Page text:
22 SES 03 B, Employability and Transition to Work of Higher Education Graduates
Parallel Paper Session
This paper discusses the nature of international students’ transitional experiences both in terms of their maturation and human development and their intercultural adaptation within a different educational environment and a different culture and society. It also explores how, why and to what extent such experiences may (or may not) contribute to their personal and professional development on their return to work in their home country.
Despite the current growth, proliferation and diversification in global higher education, internationalisation is not a new phenomenon for universities. Historical accounts of scholar exchanges and intercultural education can be traced back to 272-22 BC (Ward et al., 2001). However, the concepts, forms, focus and movement of the internationalisation agenda have changed profoundly over time in modern times. Outgoing mobility for students, student exchanges and attracting international students were found to continue to be the highest priority internationalisation activities for higher education institutions (IAU, 2010). Ensuring the quality of provision of HE offering to international students in times of change has become even more important for institutions which endeavour to continue to attract the talent and skills and, also, the financial income that they bring along with them.
The psychological and educational literature on international students and Chinese students in particular, is substantial (e.g. Bond, 1986; Ward et al., 2001; Rizvi, 2010). Each expanding body of research, however, has its distinct focus. Empirical research in psychology tends to be primarily concerned with stress levels and coping strategies and the quality of the support mechanism that is available to promote (or inhibit) student sojourners’ intercultural adaptation, intra- and interpersonal interactions and psychological wellbeing. The educational literature, on the other hand, tends to be based upon small scale, qualitative studies (e.g. Kingston & Forland, 2008; Montgomery & Mc Dowell, 2009) and has been increasingly criticised for having focussed far too much upon the deterministic role of culture in international students’ experiences (Grimshaw, 2007).
Whilst the above studies are valuable as a means of identifying key issues in intercultural education, most are predominantly quantitative and ‘objectivistic in nature’ (Gudykunst, 2005: 25) and attempt to predict patterns of adaptation and factors that determine the observed patterns. Thus they fail to explain and present the ‘richness and fragmentation’ of intercultural adaptation (Kim, 2005: 376) processes in which international students are engaged in continuous negotiation and mediation with the surrounding environment, self-analysis (of their values and beliefs), self-reflection, and self-reorientation. The development of each component of their intercultural competence – attitude, knowledge, skills and critical cultural awareness (Byram et al., 2001) – influences and is influenced by the development of the others, and is moderated by the environment in which the individual is engaged. The degrees of adaptation – the process through which students change (or do not change) to fit in with the host culture – differ depending upon personal and situational factors and their interaction.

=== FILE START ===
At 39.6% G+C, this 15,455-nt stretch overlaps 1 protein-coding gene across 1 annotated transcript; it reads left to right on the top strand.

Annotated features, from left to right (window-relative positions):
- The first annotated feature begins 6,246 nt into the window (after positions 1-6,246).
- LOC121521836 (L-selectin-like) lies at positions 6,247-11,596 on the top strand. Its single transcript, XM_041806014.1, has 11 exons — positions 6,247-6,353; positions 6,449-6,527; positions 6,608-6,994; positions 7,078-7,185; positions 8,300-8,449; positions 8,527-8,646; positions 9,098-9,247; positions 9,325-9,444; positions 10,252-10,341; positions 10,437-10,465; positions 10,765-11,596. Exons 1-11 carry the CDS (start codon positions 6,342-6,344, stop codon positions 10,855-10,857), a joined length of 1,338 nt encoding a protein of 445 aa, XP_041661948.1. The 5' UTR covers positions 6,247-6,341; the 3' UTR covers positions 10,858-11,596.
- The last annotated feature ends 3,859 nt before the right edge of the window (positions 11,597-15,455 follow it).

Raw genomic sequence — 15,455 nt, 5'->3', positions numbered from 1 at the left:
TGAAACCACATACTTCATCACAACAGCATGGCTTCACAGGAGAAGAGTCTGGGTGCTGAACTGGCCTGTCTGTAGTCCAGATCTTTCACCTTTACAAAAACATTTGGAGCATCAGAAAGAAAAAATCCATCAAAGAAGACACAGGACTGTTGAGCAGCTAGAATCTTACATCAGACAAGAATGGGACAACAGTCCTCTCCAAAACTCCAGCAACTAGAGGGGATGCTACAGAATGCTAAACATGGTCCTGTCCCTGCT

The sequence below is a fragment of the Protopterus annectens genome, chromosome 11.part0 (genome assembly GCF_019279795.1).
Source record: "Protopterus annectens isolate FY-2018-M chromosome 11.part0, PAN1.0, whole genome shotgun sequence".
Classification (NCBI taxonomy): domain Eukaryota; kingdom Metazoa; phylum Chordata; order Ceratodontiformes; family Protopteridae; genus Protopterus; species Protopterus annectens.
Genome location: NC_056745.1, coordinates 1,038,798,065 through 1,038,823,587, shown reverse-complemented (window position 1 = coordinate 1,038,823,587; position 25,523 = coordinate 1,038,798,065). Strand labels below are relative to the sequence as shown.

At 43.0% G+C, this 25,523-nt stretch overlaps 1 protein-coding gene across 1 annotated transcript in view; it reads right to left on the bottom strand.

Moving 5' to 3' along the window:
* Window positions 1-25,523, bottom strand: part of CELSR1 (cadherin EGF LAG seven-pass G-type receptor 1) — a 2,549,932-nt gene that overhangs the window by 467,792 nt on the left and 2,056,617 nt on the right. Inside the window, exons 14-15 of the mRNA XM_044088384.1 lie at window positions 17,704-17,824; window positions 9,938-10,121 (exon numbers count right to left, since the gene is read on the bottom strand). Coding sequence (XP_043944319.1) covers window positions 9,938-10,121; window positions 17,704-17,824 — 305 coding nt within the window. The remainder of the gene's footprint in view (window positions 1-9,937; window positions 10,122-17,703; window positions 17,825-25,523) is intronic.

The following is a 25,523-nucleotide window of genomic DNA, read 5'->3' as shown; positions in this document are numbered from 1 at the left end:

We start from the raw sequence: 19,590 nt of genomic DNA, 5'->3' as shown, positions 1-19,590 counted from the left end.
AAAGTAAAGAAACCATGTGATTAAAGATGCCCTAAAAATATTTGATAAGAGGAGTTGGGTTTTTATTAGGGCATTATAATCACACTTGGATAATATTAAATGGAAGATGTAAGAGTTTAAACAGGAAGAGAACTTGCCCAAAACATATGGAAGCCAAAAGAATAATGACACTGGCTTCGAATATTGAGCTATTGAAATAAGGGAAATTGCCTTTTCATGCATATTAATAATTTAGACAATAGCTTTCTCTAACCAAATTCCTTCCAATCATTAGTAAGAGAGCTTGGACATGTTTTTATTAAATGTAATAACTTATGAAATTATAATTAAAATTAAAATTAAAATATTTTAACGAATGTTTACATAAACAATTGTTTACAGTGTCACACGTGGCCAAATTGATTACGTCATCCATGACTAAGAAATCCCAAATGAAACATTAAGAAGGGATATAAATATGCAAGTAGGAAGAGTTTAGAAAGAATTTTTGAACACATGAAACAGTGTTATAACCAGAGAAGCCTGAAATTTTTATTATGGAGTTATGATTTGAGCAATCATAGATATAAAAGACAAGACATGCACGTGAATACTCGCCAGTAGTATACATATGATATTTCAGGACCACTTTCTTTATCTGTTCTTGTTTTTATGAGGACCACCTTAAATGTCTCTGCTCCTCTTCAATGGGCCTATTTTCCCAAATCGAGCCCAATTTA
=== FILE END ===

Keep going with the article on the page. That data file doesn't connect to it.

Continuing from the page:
Bond, M. (ed.) (1986) The Psychology of the Chinese People. Hong Kong: The Chinese University Press. Byram, M., Nichols, A., and Stevens, D. (2001) Introduction. In Byram, M. (Ed.) Developing Intercultural Competence in Practice. Clevedon: Multilingual Matters Limited. Grimshaw, T. (2007) ‘Problematizing the construct of “the Chinese learner”: insights from ethnographic research’, Educational Studies, 33 (3), 299-311. Gudykunst, W. (ed.) (2005) Theorizing about Intercultural Communication. Thousand Oaks, CA: Sage. International Association of Universities (2010) Internationalisation of Higher Education: Global Trends, Regional Perspectives. IAU 3rd Global Survey Report. Paris: IAU. Kim, M. S. (2005) Culture-based conversational constraints theory: individual- and cultural-level analyses. In Gudykunst, W. B. (Ed.) Theorizing about Intercultural Communication (pp.93-118). Thousand Oaks, CA: Sage. Kingston, E. and Forland, H. (2008) ‘Bridging the gap in expectations between international students and academic staff’, Journal of Studies in International Education, 12 (2), 204-221. Montgomery, C. and McDowell, L. (2009) ‘Social networks and the international student experience’, Journal of Studies in International Education, 13 (4), 455-466. Rizvi, R. (2010) ‘International Students and Doctoral Studies in Transnational Spaces' in P. Thompson and M. Walker (ed.) The Routledge Doctoral Companion (Students) London: Routledge. Ward, C., Bochner, S. and Furnham, A. (2001) The Psychology of Culture Shock, 2nd edn. Hove, East Sussex: Routledge.
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